Looking For Self-Love In All The Wrong Places
When I was a young single mother, I remember wearing too much rouge and lipstick, high heels, and black pinafores. I let my breasts hang unobstructed almost reaching out for love and companionship like so many other young girls.
Even under a bed of twinkling stars, no lover could fill the emptiness in my gut. I was a tormented angry soul unsure of my potential or myself. I was drunk from pain, burnt like wood, and rendered a couch potato.
I didn’t know I was suffering from depression. I just thought I was unlucky in love and life, easily locked into addictions of alcohol, drugs, and obesity. As I look back that swollen festering woman was not who I wanted to be. So, I wrote a lot of poetry:
There were grim encounters of attracting and repelling men I wrongly thought would complete me. It surprised me like my pops, most came and went without much regard to my needs. When I held back sex a reasonable time, men grew impatient complaining, it took too long to turn me on. When I gave in one-night stands, they said I was too easy to turn on.
Then, there were those who said, I was more trouble than I was worth – period. Those might have been the healthiest of them all. Many left me with ecstasy that left me golden toasty for years. Others left me somewhere in between crazy and almost crazy with an unsuitable itch while weeping from room to room.
One decorated my life. After I lost him, I stopped looking for a man to fulfill my needs. There were still times when I liked to be the center of attention with my quick wit, flirting eyes, and sexy body. I wished I had spent less time looking at myself in that dance-floor mirror.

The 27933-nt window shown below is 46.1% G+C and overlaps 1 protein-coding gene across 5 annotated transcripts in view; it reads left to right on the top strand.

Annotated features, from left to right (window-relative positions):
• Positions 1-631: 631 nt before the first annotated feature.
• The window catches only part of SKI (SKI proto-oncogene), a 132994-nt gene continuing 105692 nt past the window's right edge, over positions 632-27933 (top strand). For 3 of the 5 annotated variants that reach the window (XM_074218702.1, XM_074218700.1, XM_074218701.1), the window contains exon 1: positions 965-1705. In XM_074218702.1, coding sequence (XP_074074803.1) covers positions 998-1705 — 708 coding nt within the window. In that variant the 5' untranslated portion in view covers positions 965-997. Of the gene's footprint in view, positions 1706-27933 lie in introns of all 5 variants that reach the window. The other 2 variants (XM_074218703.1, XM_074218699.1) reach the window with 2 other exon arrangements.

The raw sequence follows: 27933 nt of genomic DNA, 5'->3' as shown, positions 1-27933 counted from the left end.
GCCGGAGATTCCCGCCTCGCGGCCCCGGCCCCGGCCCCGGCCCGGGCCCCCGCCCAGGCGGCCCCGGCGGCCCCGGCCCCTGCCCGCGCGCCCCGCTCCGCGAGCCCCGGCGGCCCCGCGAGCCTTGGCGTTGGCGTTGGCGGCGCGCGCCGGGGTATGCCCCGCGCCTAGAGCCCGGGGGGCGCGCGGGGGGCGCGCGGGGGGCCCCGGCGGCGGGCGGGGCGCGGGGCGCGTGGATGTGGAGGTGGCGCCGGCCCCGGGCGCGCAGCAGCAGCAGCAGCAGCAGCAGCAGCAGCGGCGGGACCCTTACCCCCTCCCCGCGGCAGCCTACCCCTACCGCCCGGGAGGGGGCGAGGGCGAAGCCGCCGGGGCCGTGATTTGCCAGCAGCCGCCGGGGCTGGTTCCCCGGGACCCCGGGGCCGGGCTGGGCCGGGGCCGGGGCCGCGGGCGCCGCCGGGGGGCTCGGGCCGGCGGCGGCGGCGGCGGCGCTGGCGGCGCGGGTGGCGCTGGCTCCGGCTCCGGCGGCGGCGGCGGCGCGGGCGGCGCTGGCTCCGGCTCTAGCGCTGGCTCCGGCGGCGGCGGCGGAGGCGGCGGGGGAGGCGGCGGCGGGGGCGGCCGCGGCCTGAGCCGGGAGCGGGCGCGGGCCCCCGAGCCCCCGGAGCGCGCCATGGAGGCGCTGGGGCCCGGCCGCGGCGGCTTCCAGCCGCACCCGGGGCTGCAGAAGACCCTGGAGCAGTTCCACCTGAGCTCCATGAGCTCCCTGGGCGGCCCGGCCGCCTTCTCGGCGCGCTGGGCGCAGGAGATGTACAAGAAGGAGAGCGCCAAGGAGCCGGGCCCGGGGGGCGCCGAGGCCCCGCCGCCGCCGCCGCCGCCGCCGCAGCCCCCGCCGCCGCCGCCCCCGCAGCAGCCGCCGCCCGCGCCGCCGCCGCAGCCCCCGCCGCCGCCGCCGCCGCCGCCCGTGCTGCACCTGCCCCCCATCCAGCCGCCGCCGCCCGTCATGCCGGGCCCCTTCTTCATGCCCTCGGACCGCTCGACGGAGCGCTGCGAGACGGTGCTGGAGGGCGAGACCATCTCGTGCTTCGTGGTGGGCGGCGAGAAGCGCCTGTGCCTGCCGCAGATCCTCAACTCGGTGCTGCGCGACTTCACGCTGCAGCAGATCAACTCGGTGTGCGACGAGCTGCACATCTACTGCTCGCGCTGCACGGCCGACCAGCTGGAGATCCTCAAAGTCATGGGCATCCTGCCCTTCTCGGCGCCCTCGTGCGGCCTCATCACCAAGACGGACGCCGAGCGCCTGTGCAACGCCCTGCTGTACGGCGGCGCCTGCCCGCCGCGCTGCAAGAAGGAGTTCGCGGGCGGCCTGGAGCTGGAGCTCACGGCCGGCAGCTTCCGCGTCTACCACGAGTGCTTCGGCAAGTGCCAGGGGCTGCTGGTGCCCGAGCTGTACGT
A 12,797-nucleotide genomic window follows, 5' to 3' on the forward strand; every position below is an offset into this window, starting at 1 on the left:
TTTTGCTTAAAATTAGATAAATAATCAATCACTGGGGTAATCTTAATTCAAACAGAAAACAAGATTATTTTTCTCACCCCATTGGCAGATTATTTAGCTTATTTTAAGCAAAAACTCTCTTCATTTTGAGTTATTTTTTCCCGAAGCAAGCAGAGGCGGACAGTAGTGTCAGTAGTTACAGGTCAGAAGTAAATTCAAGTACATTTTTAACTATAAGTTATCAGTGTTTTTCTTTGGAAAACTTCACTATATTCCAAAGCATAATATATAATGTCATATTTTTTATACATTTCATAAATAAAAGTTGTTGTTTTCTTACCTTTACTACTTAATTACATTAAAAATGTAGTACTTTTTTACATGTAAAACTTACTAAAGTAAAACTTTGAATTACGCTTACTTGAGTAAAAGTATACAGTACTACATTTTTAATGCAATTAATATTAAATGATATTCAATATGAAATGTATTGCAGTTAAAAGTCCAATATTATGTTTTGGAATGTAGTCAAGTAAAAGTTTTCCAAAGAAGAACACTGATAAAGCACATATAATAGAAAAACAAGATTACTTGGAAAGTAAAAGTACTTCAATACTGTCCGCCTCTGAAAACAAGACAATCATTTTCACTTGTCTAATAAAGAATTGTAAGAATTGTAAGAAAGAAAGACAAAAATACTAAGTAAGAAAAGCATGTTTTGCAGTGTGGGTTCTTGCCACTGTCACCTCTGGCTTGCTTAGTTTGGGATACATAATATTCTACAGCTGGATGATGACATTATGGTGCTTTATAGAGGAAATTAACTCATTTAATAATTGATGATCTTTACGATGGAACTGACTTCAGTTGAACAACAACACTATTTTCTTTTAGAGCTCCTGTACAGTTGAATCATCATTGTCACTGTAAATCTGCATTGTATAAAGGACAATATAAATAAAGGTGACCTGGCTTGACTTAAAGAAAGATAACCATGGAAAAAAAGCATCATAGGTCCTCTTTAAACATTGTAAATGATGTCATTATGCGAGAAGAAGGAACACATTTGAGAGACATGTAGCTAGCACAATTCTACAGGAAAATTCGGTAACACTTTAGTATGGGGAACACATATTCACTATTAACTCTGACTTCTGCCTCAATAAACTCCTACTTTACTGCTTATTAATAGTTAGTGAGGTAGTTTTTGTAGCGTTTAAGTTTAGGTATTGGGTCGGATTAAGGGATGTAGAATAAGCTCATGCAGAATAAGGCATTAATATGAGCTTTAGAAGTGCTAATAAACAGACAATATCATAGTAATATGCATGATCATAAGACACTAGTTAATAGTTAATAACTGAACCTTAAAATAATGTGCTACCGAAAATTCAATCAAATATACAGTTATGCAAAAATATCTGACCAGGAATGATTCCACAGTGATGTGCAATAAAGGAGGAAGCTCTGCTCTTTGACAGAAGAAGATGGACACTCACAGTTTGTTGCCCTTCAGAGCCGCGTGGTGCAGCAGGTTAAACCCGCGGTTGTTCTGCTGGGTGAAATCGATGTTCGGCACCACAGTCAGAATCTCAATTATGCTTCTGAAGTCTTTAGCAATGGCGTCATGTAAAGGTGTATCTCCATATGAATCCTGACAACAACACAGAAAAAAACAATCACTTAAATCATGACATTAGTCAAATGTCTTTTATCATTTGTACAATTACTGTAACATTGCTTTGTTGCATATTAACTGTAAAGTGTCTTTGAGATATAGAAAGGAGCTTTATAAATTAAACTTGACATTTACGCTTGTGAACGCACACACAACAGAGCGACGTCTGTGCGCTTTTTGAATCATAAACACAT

No matter how good I looked, my appearance never defined who I really was or who I wanted to be someday.
Nobody knew I was lonely and sad. I was always the actress with my mind engaged in noisy internal dialogues, self-defeating habits, and abusive behaviors.
Many men were my temporary fix, you know, like comfort food. I wonder if I was their comfort food, too. There is a faint melody still beating in my chest for that young woman who loved to dance in the spotlight and pretend she was special.
I was dumped by my fair share of men. I heard dozens of explanations I think it was because I didn’t really understand we couldn’t manipulate or control love. Each time I gave myself sexually, I hoped it would buy me more time and more loving. When it didn’t, I prayed to God, what was I to do now?
Offering him bribes late at night while drifting into a fitful sleep, I would pray, “Dear Lord, if you bring him back to me, I promise I will do anything!” When I complained to mom, she always warned me. “Forget their flattering words, choosing them we lose ourselves.”
My unrequited lovers still visit me in dreams. My daughters have taken over where I left off despite my constant nagging. They are chasing men to fulfill their dreams instead of looking within.